Microchip PIC Microcontrollers
Implementing ICSP requires connections to a minimum of 5 processor pins: VDD, VPP (also MCLR\), SCLK (on RB6), SDAT (on RB7), and GND. VDD and GND are straightforward. In most applications, it is best to dedicate RB6 and RB& for SCLK and SDAT. This avoids potential complications when these signals are used during programming. Microchip shows a suggested circuit for MCLR\ involving a RC network and diode. Since the MCLR\ pin is quite noise sensitive (sub microsecond noise glitches can cause a reset), we suggest an alternate circuit as shown in Figure 1. The 1K resistor and .1 uF capacitor provide generous filtering and greatly improve EMI susceptibility in harsh industrial or automotive environments. Figure 1 shows a suggested 5 pin header that also works with the Microchip In-Circuit Debugger (ICD) for FLASH devices. Note that C1 and C2 are both surface mount chip devices that should be mounted right at the PIC. The 5 pin ICSP/ICD header should be in close proximity to the PIC. The suggested 5 pin Molex header is inexpensive and readily available. The header is used for pilot production. A “bed of nails” type of jig with spring loaded probes can be fabricated for production use as shown in Figures 4 and 5. At that point, the Molex header is left off, and the probes contact the pads on the PCB.
Figure 2 shows the schematic for a suggested ICSP programmer interface between an ICSP enabled product and a Microchip ICSP socket module installed on a PRO MATE II programmer. LEDs indicate pass/fail status, VPP, and VDD. The VPP and VDD LEDs are useful for quickly diagnosing shorts. Programming starts when the GO button is pressed and is complete when either the PASS or FAIL LED illuminates. Successful programming requires that VDD and VPP maintain precise levels (typically 4.75V to 5.25V for VDD and 12.75V to 13.25V for VPP). VPP must have a maximum rise time of 8 usec (mistakenly printed as msec on some data sheets). Transmission line effects along the cable from the ICSP socket module to the programmer interface and continuing to the PIC board must be taken into account. Don’t take anything for granted! Observe the actual VDD and VPP waveforms at the PIC with a good digital storage scope. We found that the 5.6 ohm resistor shown in Figure 2 was required to minimize ringing on the VPP signal. Actual ICSP signal waveforms for a 12C672 are shown in Figure 3. VDD is on channel 1 and VPP is on channel 2. The 50 usec/div time base was chosen to display the rising edge of both signals. You should also observe the rising edge of VPP with a faster time base to verify the 8 usec maximum rise time requirement. VDD rise time is not critical and will depend on total bypass capacitance on the +5V supply rail. Note that VPP rises before VDD for the 12C672. Some Microchip parts require stable VDD before VPP rises. Refer to the Microchip programming specifications for details.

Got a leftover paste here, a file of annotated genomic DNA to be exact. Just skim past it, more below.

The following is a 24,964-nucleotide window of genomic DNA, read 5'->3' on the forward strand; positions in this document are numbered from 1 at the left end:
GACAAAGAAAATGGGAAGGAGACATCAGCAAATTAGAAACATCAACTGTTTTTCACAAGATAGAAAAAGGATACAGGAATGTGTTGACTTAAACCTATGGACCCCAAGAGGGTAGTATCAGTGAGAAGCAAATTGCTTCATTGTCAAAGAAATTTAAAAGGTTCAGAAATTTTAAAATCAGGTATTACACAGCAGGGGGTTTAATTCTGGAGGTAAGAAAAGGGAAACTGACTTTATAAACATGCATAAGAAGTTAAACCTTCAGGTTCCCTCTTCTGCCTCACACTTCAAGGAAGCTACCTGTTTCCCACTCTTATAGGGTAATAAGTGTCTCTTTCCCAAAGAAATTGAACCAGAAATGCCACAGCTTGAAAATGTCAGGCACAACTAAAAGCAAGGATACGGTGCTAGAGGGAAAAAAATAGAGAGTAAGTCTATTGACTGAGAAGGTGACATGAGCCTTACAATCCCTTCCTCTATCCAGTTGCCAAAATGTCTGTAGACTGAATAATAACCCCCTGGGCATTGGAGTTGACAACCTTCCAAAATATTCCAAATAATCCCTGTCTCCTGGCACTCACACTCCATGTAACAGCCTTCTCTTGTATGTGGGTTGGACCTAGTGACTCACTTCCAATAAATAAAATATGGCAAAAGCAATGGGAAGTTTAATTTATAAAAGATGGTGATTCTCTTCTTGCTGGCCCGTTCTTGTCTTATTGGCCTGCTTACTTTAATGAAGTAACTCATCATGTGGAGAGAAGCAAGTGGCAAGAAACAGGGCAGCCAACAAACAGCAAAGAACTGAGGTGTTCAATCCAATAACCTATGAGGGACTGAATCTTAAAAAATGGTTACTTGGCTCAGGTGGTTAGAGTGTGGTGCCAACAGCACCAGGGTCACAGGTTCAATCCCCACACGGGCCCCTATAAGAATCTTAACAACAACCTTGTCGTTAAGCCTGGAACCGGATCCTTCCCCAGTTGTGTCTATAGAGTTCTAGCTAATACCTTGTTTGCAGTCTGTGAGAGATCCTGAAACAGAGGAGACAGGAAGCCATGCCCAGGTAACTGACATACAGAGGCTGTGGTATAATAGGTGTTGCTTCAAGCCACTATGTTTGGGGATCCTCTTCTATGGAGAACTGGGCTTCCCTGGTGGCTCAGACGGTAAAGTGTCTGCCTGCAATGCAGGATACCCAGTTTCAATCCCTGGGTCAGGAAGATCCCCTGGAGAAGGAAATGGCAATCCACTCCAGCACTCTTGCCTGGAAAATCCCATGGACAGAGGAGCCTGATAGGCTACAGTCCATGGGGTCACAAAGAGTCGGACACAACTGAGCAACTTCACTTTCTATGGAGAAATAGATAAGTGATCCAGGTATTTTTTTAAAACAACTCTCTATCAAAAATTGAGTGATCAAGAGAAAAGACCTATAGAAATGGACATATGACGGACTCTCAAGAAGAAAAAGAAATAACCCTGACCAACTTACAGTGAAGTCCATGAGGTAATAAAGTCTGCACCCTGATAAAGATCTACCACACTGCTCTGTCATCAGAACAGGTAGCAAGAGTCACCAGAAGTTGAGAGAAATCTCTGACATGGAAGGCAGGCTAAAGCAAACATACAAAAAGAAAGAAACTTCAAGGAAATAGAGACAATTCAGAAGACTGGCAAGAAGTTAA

Early Microchip ICSP socket modules had a marginal VPP voltage level just below the required 12.75V. The problem was caused by an op-amp based VPP buffer that used a 15V power supply. The VPP buffer just couldn’t swing high enough while sourcing current. We found the problem and suggested a fix to Microchip that involved jumpering out the power supply reverse polarity protection diode (D1) on the socket module. A newer socket module with the diode jumpered is shown in Figure 6. Check your socket module. If the diode has not been replaced with a zero ohm jumper, just solder a short wire across it. Without this fix, any parts programmed are marginal at best.
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